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Lytton, B.C.'s rebirth needs purpose and innovation
Five surprising observations, two years after fire destroyed the village
Beyond Hope, lies Lytton…a village in desperate need of forward thinking, more than two years after a wildfire destroyed 90 per cent of the buildings. It’s a damn shame. The area is perfect for innovative thinking and the June 30th, 2021 Lytton Creek Wildfire provides an opportunity to ‘phoenix-up from the ashes’ and reimagine how residents can prosper (financially and otherwise). This is the traditional territory of those who lived in the Indigenous Village of Kumsheen. They thrived on an abundance of fish, fertile land, water and natural resources, long before 1881 when the area was divided into 56 reservations.
But that takes leadership and commitment.
It also takes money and creative thinking.
All of that is missing now.
Over the course of my adult life, I’ve visited Lytton many times and for many reasons. As a UBC student, I came on a field study with Dr. Cole Harris who penned numerous insights on the Historical Geography of British Columbia. As a reporter, I covered several nearby fires and interviewed many people who lived in the area - some who spent their summers fighting wildfires. And as a camper and occasional river rafter, I spent weekends enjoying the area through the lens of a complete outsider. To be sure - I noticed changes over the years as I drove through the Fraser Canyon. Too many restaurants, service stations, attractions and motels died out and remain boarded up. It’s a fickle economic reality that became increasingly more challenging with the removal of tolls on the Coquihalla Highway and the downward dive of B.C.’s Interior forest industry.
Yet, one would think that business leaders could see potential in new opportunities - vineyards, agri-tech, solar power and eco-tourism. Perhaps senior governments could lead with major investments in research facilities, an expanded wildfire centre or prisons and addiction treatment centres. Bring back the now defunct Lytton RCMP detachment or Environment Canada’s weather station.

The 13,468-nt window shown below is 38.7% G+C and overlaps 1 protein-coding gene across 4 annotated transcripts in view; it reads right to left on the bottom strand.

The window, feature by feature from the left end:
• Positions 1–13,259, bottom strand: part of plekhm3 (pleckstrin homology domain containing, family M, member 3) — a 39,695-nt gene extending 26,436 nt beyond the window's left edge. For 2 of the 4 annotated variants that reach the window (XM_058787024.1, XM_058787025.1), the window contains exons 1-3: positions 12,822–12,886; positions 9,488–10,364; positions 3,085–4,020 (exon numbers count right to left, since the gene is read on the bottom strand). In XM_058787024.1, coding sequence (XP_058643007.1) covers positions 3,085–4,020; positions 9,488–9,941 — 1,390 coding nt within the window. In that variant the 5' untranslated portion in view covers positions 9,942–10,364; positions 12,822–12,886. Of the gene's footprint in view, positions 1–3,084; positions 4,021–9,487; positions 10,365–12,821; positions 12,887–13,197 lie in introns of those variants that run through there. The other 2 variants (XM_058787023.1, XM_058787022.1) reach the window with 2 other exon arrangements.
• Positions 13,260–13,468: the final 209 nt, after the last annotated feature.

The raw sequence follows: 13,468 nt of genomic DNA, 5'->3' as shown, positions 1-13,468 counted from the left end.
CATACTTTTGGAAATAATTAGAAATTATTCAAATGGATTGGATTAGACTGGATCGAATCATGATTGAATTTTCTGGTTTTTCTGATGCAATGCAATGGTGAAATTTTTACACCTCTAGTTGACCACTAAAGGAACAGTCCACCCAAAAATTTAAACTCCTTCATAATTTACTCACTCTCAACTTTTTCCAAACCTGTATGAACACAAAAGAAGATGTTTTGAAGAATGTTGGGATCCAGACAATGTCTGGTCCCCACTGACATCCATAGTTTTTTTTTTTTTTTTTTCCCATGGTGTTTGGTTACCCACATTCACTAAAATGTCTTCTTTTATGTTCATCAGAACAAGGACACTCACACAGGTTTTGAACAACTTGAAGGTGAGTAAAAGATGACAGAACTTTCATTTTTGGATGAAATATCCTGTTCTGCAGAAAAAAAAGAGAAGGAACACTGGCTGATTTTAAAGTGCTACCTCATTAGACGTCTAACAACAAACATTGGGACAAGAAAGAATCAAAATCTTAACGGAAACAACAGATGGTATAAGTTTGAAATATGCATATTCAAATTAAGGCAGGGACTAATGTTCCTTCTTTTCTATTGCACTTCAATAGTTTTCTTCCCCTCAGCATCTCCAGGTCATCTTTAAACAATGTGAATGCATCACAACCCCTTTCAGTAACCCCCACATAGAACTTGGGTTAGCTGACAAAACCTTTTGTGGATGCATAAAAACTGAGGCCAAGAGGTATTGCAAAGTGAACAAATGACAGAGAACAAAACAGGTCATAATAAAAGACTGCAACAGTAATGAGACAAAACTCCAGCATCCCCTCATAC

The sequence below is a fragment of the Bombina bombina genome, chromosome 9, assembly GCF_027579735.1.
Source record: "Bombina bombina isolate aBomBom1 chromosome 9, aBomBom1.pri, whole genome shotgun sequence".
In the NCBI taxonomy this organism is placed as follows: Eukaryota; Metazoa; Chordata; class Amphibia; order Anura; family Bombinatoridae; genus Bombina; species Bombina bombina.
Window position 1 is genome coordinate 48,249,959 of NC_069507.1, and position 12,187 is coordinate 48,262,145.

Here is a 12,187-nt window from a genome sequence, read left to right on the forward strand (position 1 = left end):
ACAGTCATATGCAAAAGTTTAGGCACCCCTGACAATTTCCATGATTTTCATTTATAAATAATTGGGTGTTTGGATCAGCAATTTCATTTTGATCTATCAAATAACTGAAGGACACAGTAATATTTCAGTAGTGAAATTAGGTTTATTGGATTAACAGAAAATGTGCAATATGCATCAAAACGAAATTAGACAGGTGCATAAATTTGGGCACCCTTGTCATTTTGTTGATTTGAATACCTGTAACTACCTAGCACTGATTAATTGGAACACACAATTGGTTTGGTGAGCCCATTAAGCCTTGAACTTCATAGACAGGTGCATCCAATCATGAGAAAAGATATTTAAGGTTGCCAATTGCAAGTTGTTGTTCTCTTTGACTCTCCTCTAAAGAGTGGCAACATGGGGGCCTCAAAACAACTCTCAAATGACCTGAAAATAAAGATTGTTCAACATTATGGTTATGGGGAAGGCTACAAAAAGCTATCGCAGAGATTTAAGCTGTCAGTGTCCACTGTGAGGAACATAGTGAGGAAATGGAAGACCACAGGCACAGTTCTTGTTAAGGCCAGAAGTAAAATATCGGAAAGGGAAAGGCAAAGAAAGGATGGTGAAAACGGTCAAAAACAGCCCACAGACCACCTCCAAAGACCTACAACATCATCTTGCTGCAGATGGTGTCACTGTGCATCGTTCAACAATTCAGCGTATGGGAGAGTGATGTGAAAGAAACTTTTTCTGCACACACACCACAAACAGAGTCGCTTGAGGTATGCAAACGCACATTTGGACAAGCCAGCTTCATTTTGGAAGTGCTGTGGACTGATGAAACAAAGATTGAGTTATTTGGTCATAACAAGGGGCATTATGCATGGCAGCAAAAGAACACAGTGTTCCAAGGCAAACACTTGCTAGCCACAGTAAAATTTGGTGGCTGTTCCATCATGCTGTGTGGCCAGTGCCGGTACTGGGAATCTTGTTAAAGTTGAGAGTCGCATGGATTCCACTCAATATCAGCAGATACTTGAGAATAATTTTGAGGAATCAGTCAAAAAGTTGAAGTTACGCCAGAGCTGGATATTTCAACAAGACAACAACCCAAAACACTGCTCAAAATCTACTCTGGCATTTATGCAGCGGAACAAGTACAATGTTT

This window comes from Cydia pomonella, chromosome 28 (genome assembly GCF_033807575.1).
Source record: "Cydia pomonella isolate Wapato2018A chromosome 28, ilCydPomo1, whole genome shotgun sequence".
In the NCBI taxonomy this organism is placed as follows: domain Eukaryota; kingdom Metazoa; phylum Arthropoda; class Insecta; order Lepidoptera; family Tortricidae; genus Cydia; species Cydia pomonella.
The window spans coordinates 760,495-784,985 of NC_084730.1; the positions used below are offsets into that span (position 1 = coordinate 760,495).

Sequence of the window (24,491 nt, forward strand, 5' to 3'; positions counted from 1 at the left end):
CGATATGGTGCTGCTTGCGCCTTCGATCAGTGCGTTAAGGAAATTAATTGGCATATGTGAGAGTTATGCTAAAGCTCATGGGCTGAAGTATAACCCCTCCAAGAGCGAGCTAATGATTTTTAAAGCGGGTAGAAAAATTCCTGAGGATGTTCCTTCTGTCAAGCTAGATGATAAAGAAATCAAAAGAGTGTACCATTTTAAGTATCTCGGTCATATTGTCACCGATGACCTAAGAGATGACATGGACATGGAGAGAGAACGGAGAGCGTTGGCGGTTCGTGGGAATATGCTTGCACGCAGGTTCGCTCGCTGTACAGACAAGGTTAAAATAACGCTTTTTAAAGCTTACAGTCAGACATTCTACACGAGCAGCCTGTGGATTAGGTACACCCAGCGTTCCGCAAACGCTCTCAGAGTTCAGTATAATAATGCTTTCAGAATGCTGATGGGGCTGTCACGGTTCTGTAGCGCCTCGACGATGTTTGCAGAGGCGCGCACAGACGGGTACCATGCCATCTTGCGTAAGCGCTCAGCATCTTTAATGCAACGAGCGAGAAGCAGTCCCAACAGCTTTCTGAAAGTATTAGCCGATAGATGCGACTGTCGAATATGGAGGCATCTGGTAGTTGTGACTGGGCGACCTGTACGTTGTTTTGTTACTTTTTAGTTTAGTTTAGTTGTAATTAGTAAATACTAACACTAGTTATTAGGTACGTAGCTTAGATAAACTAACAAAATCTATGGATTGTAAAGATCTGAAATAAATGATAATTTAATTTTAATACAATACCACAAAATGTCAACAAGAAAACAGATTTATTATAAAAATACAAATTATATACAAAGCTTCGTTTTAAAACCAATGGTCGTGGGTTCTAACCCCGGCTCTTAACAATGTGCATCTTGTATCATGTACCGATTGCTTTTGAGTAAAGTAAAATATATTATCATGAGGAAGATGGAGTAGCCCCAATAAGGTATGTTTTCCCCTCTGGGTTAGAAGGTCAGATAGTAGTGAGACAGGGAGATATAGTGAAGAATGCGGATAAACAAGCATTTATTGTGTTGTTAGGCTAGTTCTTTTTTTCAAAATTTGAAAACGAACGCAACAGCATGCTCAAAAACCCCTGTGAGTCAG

But instead, we have a collective wait-and-see approach at best. Forget about it at worst.
Meanwhile, I offer these strange observations from this year’s trip to Lytton - two years after the massive fire.
We’re here for you. That’s what the writing says on the side of the Scotiabank - Lytton’s only bank branch that operates on the site of the Kumsheen Rafting Resort. Yes, it’s a converted freight container. Yes, the toilets are in a trailer outside the branch. And yes, the window has photos of two young people missing from the community in one of the few places where posting such pictures makes any sense. Good on Scotiabank for at least having a real presence but I suppose someone at HQ can always pull the plug on the venue and load it back onto the flatbed truck, destined for the next troubled community.
Lytton’s downtown core is mostly comprised of cleared commercial lots that are fenced-in and ready to be redeveloped. Before the fire, the area had an historic hotel/restaurant, financial institution, grocery store and many small boutiques. There are crews in the area but construction is very limited as the community waits on a consultant’s report.
God loves the Anglicans - or at least their church. St. Barnabas still stands after being spared the Hell fire despite being right in the destruction zone. By the way, the Anglicans have been in the area since the mid to late 1800s.
Being on the other side of the bridge, helps. The Canco is now the only place to get gas and some groceries in Lytton. One would imagine those living in the area ravel to Hope, Lillooet or Cache Creek/Ashcroft to shop. It’s a long trek. This road side stop seems more ideal for those driving through.
You can’t shop or eat at Jade Springs. Two years after the fire, there’s no visible indication the (former?) proprietors of the long standing grocery store and Chinese restaurant have any intention of rebuilding. As for selling the land - like many others, the wait continues to see what will become of Lytton. Will it be rebuilt or fall off the map entirely?
Bruce Claggett is a 35 year veteran in the news media, having worked as a reporter, newscaster, producer/editor, senior editor, news director, journalism instructor and media consultant. He holds a BA (political science/geography) from UBC, B.Ed. (secondary education) from UBC and a Dipl. T. (broadcast journalism) from BCIT. He continues to work as a guest host on 980/CKNW, media trainer and communications advisor.
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